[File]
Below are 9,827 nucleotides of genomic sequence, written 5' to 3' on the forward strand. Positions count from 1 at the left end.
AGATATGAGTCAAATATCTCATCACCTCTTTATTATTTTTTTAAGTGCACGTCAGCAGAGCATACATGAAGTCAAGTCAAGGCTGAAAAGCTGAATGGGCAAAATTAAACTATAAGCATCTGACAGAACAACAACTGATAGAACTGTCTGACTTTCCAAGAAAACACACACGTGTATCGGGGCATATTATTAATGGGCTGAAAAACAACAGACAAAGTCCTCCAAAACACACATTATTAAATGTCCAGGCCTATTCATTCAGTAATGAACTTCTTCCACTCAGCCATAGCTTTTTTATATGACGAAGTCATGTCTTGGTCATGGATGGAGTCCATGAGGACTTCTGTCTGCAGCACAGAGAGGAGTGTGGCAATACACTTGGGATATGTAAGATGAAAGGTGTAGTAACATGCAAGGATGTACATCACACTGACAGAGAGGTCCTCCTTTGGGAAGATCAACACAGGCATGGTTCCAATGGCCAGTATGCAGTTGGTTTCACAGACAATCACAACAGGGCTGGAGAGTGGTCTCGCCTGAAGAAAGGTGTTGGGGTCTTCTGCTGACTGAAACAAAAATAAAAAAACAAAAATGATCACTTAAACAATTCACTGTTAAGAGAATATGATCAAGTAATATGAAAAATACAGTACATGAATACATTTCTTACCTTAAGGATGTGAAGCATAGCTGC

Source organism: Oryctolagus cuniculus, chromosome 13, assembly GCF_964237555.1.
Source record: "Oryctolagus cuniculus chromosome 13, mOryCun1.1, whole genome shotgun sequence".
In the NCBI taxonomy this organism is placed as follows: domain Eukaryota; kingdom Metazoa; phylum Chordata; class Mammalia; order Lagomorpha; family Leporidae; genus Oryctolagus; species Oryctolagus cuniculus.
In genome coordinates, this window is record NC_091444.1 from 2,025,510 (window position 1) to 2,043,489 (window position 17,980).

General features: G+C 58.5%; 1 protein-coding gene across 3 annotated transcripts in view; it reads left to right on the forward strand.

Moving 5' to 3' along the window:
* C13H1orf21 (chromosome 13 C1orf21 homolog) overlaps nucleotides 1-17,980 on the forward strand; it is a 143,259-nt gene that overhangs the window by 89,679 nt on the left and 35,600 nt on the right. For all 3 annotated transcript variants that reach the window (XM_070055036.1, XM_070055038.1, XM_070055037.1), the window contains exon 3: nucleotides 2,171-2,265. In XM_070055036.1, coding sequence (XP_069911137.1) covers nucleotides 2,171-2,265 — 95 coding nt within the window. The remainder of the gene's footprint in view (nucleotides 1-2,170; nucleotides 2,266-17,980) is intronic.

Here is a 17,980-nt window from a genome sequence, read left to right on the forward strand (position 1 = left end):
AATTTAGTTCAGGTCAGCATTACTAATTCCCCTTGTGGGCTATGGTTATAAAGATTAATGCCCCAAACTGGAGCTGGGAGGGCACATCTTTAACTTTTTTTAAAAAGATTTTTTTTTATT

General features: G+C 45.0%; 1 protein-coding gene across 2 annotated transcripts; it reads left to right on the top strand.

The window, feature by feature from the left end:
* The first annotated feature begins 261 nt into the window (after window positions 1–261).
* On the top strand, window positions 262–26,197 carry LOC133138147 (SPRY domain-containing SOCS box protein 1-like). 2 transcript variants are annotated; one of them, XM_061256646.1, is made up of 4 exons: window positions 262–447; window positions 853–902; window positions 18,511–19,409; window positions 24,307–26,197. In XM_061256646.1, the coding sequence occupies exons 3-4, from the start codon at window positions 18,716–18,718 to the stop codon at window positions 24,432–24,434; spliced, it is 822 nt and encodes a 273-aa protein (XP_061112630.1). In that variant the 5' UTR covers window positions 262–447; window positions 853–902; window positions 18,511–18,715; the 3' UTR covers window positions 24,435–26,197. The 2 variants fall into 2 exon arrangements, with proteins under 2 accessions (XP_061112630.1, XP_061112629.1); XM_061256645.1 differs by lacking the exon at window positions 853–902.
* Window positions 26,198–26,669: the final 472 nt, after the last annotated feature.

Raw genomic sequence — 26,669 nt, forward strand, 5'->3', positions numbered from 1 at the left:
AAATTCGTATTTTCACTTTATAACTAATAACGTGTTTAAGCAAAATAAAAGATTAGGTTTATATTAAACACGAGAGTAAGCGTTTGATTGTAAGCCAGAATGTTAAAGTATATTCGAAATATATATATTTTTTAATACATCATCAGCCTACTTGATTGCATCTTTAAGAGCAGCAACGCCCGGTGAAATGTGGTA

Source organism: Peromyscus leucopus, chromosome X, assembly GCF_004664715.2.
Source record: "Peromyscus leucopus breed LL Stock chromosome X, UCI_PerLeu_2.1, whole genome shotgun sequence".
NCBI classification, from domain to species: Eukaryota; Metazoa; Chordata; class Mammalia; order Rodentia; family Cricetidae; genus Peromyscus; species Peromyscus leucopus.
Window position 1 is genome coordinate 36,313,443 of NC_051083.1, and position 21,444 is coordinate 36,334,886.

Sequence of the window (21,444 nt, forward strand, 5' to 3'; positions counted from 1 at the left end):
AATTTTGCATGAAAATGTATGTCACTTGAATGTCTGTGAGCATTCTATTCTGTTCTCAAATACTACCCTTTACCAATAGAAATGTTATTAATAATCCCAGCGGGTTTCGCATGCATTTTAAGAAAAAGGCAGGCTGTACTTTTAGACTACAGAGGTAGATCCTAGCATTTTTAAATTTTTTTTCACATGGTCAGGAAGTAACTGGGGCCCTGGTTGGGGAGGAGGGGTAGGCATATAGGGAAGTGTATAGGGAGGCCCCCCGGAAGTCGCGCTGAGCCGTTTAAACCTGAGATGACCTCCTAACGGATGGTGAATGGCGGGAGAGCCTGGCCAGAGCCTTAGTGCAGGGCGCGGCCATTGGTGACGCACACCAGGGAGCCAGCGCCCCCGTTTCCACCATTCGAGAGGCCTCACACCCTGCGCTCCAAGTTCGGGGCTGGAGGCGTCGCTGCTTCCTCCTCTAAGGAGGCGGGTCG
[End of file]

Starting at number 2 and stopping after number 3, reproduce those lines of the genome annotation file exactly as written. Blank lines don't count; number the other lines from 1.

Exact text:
AGATATGAGTCAAATATCTCATCACCTCTTTATTATTTTTTTAAGTGCACGTCAGCAGAGCATACATGAAGTCAAGTCAAGGCTGAAAAGCTGAATGGGCAAAATTAAACTATAAGCATCTGACAGAACAACAACTGATAGAACTGTCTGACTTTCCAAGAAAACACACACGTGTATCGGGGCATATTATTAATGGGCTGAAAAACAACAGACAAAGTCCTCCAAAACACACATTATTAAATGTCCAGGCCTATTCATTCAGTAATGAACTTCTTCCACTCAGCCATAGCTTTTTTATATGACGAAGTCATGTCTTGGTCATGGATGGAGTCCATGAGGACTTCTGTCTGCAGCACAGAGAGGAGTGTGGCAATACACTTGGGATATGTAAGATGAAAGGTGTAGTAACATGCAAGGATGTACATCACACTGACAGAGAGGTCCTCCTTTGGGAAGATCAACACAGGCATGGTTCCAATGGCCAGTATGCAGTTGGTTTCACAGACAATCACAACAGGGCTGGAGAGTGGTCTCGCCTGAAGAAAGGTGTTGGGGTCTTCTGCTGACTGAAACAAAAATAAAAAAACAAAAATGATCACTTAAACAATTCACTGTTAAGAGAATATGATCAAGTAATATGAAAAATACAGTACATGAATACATTTCTTACCTTAAGGATGTGAAGCATAGCTGC

Source organism: Oryctolagus cuniculus, chromosome 13, assembly GCF_964237555.1.